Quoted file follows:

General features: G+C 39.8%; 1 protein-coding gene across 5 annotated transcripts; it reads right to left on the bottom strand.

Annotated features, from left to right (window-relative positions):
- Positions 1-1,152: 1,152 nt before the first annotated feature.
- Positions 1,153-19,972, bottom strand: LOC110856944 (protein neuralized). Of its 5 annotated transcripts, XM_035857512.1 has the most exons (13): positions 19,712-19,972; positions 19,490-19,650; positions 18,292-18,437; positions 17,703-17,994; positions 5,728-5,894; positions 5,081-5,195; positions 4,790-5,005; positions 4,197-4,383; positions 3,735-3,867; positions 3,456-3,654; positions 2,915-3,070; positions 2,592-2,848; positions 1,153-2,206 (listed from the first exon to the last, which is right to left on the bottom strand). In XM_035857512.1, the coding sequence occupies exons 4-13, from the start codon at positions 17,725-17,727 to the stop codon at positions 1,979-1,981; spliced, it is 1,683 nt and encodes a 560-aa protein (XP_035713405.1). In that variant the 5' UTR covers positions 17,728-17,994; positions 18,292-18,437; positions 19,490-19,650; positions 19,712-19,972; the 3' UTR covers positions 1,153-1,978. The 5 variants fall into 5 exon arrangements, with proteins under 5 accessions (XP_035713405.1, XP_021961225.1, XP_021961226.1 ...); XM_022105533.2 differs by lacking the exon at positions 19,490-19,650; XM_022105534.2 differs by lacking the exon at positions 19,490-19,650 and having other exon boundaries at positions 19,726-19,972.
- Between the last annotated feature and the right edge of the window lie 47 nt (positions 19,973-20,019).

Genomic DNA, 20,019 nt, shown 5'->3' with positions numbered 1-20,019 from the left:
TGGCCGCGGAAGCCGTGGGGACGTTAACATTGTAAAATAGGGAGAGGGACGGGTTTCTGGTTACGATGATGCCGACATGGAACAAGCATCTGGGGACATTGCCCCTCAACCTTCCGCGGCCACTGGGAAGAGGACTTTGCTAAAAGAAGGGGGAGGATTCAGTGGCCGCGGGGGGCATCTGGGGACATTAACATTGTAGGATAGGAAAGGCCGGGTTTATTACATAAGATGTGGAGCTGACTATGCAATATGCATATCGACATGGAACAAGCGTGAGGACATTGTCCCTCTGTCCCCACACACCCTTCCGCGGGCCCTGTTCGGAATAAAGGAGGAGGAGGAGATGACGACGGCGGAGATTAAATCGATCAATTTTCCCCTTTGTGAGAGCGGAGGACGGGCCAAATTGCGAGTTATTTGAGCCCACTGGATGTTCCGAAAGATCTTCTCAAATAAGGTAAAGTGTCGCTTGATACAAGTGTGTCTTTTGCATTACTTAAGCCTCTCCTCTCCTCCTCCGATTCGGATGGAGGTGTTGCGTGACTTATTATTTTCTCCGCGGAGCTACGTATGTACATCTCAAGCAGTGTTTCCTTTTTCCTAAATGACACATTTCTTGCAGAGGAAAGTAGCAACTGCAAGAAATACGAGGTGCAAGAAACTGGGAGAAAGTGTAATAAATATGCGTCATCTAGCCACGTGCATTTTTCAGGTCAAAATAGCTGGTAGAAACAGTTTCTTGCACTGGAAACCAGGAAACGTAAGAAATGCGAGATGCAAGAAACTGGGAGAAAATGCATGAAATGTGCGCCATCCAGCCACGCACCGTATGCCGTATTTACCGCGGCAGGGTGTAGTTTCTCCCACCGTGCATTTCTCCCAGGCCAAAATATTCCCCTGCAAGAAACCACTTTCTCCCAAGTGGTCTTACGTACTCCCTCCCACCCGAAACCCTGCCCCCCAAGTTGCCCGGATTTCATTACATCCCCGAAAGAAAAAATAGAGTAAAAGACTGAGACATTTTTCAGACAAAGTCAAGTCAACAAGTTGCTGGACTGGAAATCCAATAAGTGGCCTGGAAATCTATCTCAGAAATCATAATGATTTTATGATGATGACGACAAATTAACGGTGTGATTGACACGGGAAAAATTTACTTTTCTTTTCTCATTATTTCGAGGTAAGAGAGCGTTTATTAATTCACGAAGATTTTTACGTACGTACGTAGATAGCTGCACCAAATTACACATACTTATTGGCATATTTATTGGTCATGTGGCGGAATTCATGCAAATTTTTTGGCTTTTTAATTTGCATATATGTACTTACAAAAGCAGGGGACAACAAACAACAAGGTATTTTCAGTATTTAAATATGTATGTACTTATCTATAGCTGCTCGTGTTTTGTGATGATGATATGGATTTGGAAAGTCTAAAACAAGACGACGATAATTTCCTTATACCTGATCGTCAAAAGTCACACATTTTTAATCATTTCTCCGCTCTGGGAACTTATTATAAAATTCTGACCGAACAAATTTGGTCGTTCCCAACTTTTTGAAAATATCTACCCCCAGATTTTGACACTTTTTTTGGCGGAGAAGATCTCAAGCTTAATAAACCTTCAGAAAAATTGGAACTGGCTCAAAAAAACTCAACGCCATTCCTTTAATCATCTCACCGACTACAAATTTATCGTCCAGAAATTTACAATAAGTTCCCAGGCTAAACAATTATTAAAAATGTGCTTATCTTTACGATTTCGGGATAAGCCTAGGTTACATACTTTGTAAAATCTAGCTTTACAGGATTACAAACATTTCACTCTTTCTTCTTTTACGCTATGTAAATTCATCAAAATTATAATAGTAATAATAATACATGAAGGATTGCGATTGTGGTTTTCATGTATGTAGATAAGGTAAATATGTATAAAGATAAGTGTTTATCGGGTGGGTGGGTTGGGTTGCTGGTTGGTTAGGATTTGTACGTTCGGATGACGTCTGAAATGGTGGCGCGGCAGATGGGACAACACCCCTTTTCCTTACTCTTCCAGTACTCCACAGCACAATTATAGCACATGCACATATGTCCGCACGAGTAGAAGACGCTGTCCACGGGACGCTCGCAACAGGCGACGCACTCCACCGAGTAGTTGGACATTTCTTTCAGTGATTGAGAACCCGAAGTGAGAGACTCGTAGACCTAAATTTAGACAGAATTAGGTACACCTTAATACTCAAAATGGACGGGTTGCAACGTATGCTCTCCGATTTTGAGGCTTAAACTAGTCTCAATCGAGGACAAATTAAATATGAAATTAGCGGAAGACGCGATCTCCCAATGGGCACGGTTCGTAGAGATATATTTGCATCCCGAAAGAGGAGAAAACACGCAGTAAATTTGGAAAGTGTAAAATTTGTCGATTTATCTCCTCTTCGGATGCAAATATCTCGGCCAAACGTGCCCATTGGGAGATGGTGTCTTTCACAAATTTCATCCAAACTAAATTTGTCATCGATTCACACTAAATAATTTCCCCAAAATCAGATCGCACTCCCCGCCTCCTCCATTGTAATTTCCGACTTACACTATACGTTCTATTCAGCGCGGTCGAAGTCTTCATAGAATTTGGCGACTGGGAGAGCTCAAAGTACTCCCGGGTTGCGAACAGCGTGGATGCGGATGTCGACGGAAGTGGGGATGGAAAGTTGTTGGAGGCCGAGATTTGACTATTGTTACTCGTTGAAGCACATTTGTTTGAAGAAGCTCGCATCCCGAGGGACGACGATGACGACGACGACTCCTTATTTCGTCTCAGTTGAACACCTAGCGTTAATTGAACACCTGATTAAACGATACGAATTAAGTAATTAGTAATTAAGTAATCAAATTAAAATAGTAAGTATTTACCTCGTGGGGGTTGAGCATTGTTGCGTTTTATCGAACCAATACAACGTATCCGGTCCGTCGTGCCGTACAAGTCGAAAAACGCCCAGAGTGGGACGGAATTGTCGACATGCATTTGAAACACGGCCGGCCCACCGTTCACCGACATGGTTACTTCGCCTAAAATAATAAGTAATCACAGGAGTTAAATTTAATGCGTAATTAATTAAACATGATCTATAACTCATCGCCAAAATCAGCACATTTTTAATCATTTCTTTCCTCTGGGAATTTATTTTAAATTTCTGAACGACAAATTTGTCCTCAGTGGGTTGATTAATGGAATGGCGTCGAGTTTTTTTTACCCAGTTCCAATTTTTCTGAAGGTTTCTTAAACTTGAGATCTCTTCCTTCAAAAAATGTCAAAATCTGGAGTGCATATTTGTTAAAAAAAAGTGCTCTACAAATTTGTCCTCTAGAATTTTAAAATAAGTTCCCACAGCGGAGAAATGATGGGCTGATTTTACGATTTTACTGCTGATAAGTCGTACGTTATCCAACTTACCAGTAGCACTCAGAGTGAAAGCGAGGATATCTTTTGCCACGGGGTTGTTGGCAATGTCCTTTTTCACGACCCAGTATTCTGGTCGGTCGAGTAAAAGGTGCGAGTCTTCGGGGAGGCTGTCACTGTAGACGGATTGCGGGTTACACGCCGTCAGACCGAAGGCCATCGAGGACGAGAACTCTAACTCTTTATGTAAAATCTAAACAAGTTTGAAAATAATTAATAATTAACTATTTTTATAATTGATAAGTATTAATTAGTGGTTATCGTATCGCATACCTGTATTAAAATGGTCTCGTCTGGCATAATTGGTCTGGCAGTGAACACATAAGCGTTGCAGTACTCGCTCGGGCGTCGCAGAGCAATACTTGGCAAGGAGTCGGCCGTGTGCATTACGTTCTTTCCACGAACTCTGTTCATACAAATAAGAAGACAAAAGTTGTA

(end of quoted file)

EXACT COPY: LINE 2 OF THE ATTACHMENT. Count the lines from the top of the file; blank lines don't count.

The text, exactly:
Annotated features, from left to right (window-relative positions):